The latest dungeon-crawling epic from Experience Inc., Ray Gigant, is set to bring quite the grand adventure to the PlayStation Vita on May 3, 2016. How does it compare to previous titles by the studio, such as Stranger of Sword City?
To begin with, Ray Gigant places more emphasis on story compared to their previous dungeon-crawling role-playing games. If you appreciate a good story, then this makes the game all the better. The story of the title revolves around different heroes who each have a tale to tell before their stories eventually converge at the end of the game.
The first chapter begins shortly after a tremendous tragedy befalls the planet. Thanks to the appearance of massive creatures known as Gigants, Earth’s major cities have been left in ruins. The world’s military attempted to unite and defeat these invaders, but were crushed almost instantly on the event known as “Zero Day”.
As the annihilation of mankind seemed imminent, a boy known as Ichiya Amakaze managed to defeat one of these powerful beasts, thanks to a mysterious power called the Yorigami. This power consumed him, however, causing him to lose control and destroy much of the city as well.
Ichiya is taken into custody and enrolled, thanks to his immense potential, into an organization tasked with unraveling the mysteries behind the Gigants and sending them away for good.
The cast is quite lively, and all manage to successfully stand on their own, especially when compared with prior titles from the same studio. Ichiya’s banter with his squadmates is entertaining, as is the tension between Ichiya and the hotheaded Kazuomi. Each brings his or her own dynamic to the story, and each conversation helps flesh out Ichiya’s relationship with his comrades.
A dungeon-crawler wouldn’t be what it is without some dungeons to explore, however, and Ray Gigant delivers these in inter-dimensional areas of Tokyo known as Megalosites. The exploration in these areas will instantly feel familiar to those who have played titles in the genre, and Ray Gigant boasts subtle variations on the established formula.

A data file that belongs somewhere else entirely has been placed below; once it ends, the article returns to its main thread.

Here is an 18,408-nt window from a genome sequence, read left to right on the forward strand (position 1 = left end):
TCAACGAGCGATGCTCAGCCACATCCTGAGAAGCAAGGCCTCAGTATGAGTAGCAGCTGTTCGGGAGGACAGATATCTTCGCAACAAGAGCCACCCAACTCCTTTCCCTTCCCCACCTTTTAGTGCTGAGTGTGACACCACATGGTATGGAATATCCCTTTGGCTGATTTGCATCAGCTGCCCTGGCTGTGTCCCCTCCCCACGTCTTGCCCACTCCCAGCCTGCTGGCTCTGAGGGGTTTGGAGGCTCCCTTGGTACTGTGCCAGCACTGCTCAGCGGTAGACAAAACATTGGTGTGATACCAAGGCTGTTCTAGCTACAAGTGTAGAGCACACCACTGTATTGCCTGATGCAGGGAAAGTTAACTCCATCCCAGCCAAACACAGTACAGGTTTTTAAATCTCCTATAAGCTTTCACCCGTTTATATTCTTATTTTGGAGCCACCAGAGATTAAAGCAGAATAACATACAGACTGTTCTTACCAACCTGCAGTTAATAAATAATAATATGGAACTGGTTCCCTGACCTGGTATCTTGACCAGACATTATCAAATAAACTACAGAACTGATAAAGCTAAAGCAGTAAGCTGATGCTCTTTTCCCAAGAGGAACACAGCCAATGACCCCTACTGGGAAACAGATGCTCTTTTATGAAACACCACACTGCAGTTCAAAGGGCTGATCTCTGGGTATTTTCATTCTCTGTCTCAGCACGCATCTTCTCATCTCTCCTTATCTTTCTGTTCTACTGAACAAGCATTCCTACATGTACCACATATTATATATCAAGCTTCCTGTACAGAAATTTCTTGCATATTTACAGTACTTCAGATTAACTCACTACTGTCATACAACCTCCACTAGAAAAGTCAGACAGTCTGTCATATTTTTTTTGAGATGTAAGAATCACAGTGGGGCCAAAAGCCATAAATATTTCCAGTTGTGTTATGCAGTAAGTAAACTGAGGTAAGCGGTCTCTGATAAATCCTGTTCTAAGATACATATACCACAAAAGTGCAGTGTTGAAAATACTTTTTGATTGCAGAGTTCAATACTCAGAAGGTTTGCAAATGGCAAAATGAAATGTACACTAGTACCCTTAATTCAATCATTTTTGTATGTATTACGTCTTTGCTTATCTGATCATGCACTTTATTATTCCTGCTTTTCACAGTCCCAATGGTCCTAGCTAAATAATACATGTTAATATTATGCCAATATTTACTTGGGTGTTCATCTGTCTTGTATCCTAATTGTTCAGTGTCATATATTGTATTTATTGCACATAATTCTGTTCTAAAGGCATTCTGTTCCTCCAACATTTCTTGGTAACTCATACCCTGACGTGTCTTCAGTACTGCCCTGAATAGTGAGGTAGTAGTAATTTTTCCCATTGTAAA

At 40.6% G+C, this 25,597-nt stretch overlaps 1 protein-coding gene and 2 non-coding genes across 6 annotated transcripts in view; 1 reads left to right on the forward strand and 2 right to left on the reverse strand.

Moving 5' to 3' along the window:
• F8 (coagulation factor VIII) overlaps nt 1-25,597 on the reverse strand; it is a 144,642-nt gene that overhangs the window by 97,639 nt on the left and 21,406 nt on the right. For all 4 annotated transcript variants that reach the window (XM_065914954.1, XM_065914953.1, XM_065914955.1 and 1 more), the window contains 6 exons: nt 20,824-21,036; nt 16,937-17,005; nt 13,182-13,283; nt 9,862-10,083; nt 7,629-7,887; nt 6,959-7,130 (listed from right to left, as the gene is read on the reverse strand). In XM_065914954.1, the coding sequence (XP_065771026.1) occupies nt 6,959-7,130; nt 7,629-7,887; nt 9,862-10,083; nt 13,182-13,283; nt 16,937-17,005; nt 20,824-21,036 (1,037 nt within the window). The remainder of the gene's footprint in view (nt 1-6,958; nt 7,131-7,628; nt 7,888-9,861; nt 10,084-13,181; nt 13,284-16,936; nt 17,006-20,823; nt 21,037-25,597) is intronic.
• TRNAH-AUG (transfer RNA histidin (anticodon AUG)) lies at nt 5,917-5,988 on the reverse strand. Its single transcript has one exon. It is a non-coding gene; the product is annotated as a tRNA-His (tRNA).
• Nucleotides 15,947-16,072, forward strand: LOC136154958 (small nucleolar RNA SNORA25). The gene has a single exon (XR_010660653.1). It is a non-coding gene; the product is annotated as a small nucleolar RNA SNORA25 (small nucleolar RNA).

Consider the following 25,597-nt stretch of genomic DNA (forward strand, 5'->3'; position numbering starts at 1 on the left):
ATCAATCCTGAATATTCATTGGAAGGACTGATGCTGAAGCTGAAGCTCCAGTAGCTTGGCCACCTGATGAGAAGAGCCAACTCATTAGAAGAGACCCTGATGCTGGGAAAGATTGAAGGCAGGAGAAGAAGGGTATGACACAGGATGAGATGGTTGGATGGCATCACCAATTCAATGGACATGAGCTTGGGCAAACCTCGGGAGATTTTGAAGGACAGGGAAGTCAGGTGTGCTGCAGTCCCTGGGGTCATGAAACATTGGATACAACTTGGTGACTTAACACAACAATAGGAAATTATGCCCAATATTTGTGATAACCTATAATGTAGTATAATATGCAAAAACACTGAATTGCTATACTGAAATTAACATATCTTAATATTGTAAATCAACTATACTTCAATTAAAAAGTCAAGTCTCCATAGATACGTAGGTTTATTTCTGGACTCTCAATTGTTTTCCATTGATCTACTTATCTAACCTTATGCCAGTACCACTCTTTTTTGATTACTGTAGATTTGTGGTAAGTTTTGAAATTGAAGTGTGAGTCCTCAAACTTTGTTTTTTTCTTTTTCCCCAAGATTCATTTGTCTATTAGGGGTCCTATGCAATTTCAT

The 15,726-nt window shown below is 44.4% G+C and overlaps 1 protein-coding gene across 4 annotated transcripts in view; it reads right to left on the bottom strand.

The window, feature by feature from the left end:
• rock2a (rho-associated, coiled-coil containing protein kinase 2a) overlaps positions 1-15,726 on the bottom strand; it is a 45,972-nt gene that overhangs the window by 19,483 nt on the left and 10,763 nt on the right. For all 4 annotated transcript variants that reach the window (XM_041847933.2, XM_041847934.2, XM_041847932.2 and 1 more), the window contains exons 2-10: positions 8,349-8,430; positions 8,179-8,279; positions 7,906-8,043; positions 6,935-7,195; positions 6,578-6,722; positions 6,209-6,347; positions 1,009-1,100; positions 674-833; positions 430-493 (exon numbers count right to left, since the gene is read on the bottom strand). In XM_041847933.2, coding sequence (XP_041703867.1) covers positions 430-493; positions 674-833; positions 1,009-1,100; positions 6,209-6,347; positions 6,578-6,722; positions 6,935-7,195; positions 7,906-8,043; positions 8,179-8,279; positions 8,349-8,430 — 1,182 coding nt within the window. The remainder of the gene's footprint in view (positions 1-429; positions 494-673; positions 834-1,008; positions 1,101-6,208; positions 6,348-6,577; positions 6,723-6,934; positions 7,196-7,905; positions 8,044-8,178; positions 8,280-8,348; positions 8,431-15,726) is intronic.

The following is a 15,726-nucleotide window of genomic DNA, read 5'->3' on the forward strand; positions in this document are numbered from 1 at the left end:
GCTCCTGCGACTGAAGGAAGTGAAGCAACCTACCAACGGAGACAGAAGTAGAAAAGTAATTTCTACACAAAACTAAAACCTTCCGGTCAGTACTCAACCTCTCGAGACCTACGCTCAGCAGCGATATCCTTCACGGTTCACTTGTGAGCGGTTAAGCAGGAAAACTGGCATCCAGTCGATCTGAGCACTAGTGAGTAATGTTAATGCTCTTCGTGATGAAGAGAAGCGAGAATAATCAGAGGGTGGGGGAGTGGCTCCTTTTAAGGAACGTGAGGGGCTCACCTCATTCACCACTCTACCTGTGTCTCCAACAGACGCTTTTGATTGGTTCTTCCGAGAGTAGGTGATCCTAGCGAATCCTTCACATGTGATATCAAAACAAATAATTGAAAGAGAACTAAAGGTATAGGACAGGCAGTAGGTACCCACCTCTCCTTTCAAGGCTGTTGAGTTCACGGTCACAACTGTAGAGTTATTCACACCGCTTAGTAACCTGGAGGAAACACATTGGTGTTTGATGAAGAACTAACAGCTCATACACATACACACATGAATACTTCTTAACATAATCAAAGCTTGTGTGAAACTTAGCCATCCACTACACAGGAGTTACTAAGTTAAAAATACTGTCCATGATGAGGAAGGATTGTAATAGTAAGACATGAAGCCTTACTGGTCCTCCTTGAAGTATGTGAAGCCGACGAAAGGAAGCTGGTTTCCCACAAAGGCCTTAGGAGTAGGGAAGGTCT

For starters, there are no random encounters whatsoever. You can see every enemy displayed on your map, and each is represented by a colored icon. These icons come in three colors: blue, yellow, and red, with each one representing how dangerous the encounter is. Blue are “Light” battles, which utilize less AP per move your characters make. Yellow are the “Normal” battles, which use the standard amount, and red are the “Heavy” encounters, which uses quite a bit more per action. Your AP will not regenerate between battles (except for any bonus you may get for finishing a battle quickly), so, with a max of 100, you will need to strategize carefully or risk running into quite a bit of trouble when you encounter a more powerful foe and have little to no AP.
In battle, you start off with three actions that you can utilize. As the game opens up a bit more, you gain access to three more, bringing your total to six. Some actions you can do include healing, attacking, and waiting. Each action, aside from waiting, requires Action Points, or AP, to utilize, with waiting restoring a small bit of your AP. You can freely swap between the three characters as you input up to five commands each (provided you have the requisite AP), so you can, for instance, have one focus on attacking, one heal, and one help restore any AP used that round.
Your characters can be knocked out in battle, and, if they are, will be out of commission until you retreat to the safety of your base. If they live, regardless of how little HP they may have left, they will fully recover once the battle ends.
Perhaps the most interesting mechanic in the title is what is known as the Shash Beat Mode. As you battle, your SBM meter in the upper right builds up, and, once it reaches at least 50, you can activate this mode by tapping the Right Shoulder Button. If you have 50, you will be required to use the “Short” version, but if you have 100, you can choose between “Short” and “Full”.
Once activated, a flashy anime cutscene occurs, kicking off a rhythm game. You will need to successfully input attack commands (you cannot use any that are not attack) in tune with the game’s music, and each successful command counts as one attack. Once the song ends, you will unleash a volley of attacks, which can, depending on how well you did, take out even bosses in a single hit.
In the hours we’ve sunk into the game, it certainly seems to be an interesting dungeon crawler, and quite different from their previous dungeon crawlers.